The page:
- Build It Solar . Great compendium of DIY solar hot water and other solar projects.
- Consumer’s Guide to Solar Water Heaters. 
- Interstate Renewable Energy Council . A nonprofit organization that supports market-oriented services targeted at education, coordination, procurement, the adoption and implementation of uniform guidelines and standards, workforce development, and consumer protection.
- North American Board of Certified Energy Practitioners  (NAPCEP). Develops and implements credentialing and certification programs for solar thermal installers.
- Solar Energy International . A nonprofit offering renewable energy education including on solar thermal.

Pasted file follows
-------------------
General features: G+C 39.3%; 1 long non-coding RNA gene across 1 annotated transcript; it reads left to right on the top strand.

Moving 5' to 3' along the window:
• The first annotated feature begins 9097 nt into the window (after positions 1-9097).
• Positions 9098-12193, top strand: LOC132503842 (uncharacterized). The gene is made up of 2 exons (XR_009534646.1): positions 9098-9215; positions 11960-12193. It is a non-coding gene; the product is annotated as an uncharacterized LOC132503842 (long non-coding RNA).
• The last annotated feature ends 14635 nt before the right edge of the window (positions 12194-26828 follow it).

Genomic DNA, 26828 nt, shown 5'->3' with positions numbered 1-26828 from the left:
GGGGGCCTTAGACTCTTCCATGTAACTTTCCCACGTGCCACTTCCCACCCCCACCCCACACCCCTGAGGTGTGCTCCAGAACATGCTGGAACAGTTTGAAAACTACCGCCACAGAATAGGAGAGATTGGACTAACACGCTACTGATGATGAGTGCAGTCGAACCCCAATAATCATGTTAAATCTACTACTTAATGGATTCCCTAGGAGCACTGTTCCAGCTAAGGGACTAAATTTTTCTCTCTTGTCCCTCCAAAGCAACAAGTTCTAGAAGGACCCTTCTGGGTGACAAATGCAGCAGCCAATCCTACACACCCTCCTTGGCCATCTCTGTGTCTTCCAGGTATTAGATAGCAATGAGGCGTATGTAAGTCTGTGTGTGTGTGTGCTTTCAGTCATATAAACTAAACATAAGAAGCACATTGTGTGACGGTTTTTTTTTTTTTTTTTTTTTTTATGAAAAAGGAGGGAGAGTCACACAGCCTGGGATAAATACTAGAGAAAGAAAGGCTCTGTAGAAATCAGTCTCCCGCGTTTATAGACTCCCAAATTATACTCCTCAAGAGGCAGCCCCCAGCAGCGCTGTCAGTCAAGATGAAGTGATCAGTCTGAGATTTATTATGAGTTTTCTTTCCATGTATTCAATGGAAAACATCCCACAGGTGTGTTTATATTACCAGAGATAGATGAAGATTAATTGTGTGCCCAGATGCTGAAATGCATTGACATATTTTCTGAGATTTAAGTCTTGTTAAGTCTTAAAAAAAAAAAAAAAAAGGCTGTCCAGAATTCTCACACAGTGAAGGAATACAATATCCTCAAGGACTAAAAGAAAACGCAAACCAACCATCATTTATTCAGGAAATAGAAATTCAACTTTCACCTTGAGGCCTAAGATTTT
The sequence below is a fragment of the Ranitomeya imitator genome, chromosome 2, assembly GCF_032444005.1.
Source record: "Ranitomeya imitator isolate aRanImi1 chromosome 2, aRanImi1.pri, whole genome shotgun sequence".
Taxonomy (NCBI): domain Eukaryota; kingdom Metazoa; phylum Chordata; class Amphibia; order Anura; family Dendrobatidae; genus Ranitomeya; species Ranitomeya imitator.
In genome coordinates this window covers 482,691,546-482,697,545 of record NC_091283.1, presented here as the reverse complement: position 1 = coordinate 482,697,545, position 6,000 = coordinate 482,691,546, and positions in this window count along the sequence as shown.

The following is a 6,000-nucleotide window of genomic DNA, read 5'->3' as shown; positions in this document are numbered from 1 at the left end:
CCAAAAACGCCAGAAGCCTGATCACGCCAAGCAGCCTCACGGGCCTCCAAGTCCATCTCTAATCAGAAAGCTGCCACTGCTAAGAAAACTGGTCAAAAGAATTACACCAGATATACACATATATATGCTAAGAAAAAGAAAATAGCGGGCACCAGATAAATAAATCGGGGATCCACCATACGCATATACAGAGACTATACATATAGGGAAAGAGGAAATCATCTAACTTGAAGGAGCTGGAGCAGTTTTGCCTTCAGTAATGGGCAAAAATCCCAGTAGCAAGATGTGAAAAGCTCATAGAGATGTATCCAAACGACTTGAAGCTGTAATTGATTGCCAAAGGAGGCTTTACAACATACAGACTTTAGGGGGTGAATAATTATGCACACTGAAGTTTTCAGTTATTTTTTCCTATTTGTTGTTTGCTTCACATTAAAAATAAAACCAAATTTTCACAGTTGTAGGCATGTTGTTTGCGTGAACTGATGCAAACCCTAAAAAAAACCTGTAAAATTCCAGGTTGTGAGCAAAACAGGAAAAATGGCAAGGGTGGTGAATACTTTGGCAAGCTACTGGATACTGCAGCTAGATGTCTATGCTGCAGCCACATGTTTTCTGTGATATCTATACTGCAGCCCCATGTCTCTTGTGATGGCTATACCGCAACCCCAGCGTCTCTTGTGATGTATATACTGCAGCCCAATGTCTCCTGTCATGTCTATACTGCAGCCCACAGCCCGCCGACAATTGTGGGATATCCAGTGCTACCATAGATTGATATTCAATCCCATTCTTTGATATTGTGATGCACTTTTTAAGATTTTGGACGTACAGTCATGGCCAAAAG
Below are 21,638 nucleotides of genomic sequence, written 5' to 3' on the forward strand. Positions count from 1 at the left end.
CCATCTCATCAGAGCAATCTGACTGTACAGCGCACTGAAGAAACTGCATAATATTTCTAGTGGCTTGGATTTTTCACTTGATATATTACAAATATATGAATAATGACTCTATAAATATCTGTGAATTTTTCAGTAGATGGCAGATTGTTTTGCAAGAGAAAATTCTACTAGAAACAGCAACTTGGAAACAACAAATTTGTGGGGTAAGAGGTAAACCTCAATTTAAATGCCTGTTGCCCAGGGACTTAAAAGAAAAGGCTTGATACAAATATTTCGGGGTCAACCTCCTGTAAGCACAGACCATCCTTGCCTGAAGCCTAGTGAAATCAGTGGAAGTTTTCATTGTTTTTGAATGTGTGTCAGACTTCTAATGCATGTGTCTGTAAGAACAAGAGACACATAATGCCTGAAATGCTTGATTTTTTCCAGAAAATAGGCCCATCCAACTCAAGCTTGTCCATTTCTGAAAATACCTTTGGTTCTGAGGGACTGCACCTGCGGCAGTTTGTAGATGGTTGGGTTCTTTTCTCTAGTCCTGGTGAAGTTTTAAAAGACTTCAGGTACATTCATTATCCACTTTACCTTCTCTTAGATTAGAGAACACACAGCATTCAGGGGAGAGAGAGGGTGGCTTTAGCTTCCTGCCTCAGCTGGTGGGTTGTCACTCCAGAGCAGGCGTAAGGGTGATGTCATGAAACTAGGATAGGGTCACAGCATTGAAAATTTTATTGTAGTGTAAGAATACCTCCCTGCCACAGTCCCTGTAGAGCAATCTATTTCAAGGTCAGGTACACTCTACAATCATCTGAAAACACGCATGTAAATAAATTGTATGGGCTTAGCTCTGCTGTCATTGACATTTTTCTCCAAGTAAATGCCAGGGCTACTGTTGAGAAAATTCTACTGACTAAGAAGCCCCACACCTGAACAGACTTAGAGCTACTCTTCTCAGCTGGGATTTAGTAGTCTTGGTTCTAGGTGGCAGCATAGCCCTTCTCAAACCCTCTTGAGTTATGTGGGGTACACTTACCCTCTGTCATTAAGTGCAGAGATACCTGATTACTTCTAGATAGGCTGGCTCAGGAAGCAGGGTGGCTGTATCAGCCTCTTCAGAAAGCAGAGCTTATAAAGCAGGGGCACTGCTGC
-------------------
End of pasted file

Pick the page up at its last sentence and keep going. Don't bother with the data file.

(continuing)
Stephen and Rebekah Hren , authors of The Carbon-Free Home: 36 Remodeling Projects to Help Kick the Fossil-Fuel Habit, just installed a small solar hot water heater on their North Carolina townhouse. Their house, as you might have guessed, is already carbon-free, so this is just icing on the cake. If you’re not yet in a carbon-free home, installing a solar hot water heater will save you money and fuel all year round…yes…even in the winter. Here’s a project from The Carbon-Free Home that explains the steps. Batch Solar Water Heater Project Time: 3 to 4 days. Cost: $500–3,000. Energy Saved: High. Ease of Use: Variable; depends on climate. Maintenance Level: Low. Skill Levels: Carpentry: Intermediate. Plumbing: Advanced. Electrical: Basic. Materials: Variable, depending on complexity of system; include ball valves, check valves, boiler valves, 75 psi pressure-relief valve, tempering valve, roofer’s caulk, glycol, stainless-steel lag screws and washers, roof collars, panel mounting hardware, flexible and rigid ¾-inch copper piping, pipe hangers, pipe insulation, various copper fittings, hose. Tools: Soldering kit (including flux, torch, solder, and so on), pipe cutter, measuring tape, drill and drill bits, holesaw kit, razor knife, pencil, screwdriver, hammer, fire extinguisher, rope, ladders. Sophisticated batch-collection systems are plumbed into household water lines, so the usual household pressure moves the water through the collector, as opposed to a pump moving antifreeze or distilled water through a heat-exchanging system. Quite a variety of ways exist to plumb batch collectors. The batch collector can be the only source of hot water, or it can feed a backup tank adjacent to the normal tank, or it can feed straight into the regular household electric or gas heater. It is possible to plumb batch collectors with backup gas or electric tanks. This ensures the collector can be bypassed in cold weather or, vice versa, the backup tanks(s) can be bypassed and turned off when it is sunny enough to rely solely on the batch collector. It is also possible to place a batch collector (or any other solar thermal system) in-line with an instantaneous hot-water heater, but it must be a model with incoming water temperature sensing. Off the shelf, high-end batch collectors are installed in a very similar fashion to the closed-loop pressurized system detailed above. The main differences lie in plumbing—adding the extra backup tank if there is one—and in the fact that batch collectors don’t need a pump or controller because household water pressure pushes water through the collector. High-end batch collectors should come with a plumbing diagram to follow. Three-way (bypass) valves on the supply and return lines allow various configurations, including bypassing a backup tank or bypassing the batch collector. Many plans can be found at the DIY Web site www.builditsolar.com . Resources